Galerie Kahnweiler, Paris
Private Collection, Paris (purchased at a Paris auction in the 1930s)
Thence by descent to the present owners
Paris, Galerie Charpentier, L'Oeuvre de Vlaminck du Fauvisme à nos jours, 1956, no. 19
Marcel Sauvage, Vlaminck. Sa vie et son message, Geneva, 1956, illustrated pl. 41
Pierre Mac Orlan, Vlaminck, Monte Carlo, 1958, illustrated pl. 9
Chatou, paysage à l'arbre rouge depicts the landscape near the island Chatou, where Vlaminck lived during his Fauvist years. The artist rarely left the region during this time, preferring its surroundings along the Seine over the landscapes of the south of France, favoured by Matisse, Derain and Braque. Vlaminck moved to Chatou in 1892, at the age of sixteen, and became deeply attached to this area. He drew inspiration for most of his early landscapes from this region, many of them characterised by the red-tiled roofs typical of the surrounding villages. It was in Chatou, the birth place of André Derain, that the two artists met by chance in 1900, and subsequently formed a partnership that became the core of the Fauve movement. Vlaminck and Derain shared a studio, and over the following years regularly painted together, often depicting the same views of the local landscape.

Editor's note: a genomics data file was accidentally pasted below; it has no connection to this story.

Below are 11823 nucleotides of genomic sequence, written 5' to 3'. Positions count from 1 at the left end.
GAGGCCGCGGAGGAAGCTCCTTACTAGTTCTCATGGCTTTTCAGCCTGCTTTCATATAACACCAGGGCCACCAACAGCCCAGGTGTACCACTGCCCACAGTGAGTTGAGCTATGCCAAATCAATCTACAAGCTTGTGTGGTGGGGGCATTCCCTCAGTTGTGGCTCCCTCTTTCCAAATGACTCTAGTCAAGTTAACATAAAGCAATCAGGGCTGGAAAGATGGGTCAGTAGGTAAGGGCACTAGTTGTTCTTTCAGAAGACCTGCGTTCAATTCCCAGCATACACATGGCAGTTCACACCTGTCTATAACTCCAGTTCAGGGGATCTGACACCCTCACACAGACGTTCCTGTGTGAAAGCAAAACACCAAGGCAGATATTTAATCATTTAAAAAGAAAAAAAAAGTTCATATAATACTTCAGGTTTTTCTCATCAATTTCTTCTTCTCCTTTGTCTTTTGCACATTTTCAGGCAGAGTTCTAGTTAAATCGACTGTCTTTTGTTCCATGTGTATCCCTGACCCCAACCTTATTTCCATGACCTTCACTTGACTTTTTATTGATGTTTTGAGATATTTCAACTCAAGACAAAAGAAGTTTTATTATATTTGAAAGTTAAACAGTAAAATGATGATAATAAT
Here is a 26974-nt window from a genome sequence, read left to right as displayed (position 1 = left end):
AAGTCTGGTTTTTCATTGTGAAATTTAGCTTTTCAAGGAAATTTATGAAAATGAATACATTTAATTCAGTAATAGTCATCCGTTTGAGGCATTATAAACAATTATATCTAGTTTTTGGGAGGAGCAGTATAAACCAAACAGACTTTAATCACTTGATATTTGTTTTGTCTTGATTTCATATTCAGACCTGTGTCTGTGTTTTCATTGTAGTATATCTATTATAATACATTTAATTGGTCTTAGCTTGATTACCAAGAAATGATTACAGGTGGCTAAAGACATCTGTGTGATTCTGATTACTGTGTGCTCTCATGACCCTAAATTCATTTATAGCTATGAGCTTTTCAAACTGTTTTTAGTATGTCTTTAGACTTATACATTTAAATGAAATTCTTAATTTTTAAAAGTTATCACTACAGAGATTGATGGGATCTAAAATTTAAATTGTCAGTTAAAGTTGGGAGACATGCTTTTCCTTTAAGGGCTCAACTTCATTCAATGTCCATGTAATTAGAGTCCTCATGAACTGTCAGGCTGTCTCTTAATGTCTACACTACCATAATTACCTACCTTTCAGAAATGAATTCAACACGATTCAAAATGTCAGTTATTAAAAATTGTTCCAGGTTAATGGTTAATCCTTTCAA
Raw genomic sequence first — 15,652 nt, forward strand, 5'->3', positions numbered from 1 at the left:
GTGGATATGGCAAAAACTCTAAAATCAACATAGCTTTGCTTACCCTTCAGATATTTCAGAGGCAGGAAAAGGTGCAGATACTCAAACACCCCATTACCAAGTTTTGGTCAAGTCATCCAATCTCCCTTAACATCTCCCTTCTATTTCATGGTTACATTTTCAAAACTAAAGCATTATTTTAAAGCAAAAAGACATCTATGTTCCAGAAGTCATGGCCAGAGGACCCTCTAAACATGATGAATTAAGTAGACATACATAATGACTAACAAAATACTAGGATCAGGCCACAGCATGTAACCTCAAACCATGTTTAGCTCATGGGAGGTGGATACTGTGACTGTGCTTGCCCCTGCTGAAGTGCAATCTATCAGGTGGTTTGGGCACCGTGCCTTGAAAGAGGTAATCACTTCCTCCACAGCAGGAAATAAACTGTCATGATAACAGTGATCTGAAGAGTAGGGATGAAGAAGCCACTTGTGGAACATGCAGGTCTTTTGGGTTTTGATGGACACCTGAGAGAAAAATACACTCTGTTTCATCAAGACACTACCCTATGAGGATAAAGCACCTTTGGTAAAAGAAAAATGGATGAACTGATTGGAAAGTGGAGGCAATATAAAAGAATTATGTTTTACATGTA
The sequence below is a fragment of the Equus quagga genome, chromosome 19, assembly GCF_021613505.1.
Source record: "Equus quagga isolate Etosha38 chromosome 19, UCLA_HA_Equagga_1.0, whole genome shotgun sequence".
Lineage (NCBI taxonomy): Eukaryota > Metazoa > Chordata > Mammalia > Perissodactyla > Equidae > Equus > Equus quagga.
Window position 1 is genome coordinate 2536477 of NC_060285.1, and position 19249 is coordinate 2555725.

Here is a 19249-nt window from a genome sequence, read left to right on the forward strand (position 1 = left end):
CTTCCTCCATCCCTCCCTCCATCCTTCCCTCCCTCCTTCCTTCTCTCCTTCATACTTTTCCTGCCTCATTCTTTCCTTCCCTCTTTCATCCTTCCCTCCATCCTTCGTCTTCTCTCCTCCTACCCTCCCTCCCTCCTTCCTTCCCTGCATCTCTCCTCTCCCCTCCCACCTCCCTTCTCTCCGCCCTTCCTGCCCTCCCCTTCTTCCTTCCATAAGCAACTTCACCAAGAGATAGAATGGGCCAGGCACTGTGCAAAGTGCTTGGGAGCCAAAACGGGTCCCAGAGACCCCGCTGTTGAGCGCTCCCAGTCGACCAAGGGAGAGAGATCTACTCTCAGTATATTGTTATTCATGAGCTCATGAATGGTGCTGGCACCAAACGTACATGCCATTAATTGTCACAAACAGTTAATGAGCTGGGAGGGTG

Painted in 1906, Chatou, paysage à l'arbre rouge displays a colouristic boldness characteristic of Vlaminck’s Fauve works. Executed in quick brushstrokes of primary tones, this composition displays an explosion of colour that earned him and his colleagues the name 'wild beasts'. Vlaminck, who later described Fauve art as a 'manner of being' rather than an intellectual invention, followed his youthful instincts in applying bold colour onto canvas in an almost violent fashion. The fierce blue, green and red hues dominating the scene are contrasted with the black contours, heralding Vlaminck's 'Cézannesque' period that would dominate in the years to come. Furthermore, the red tree, acting as a frame within a frame and as perspectival device, is another feature reflecting the influence of Cézanne on this pivotal period of Vlaminck’s art.
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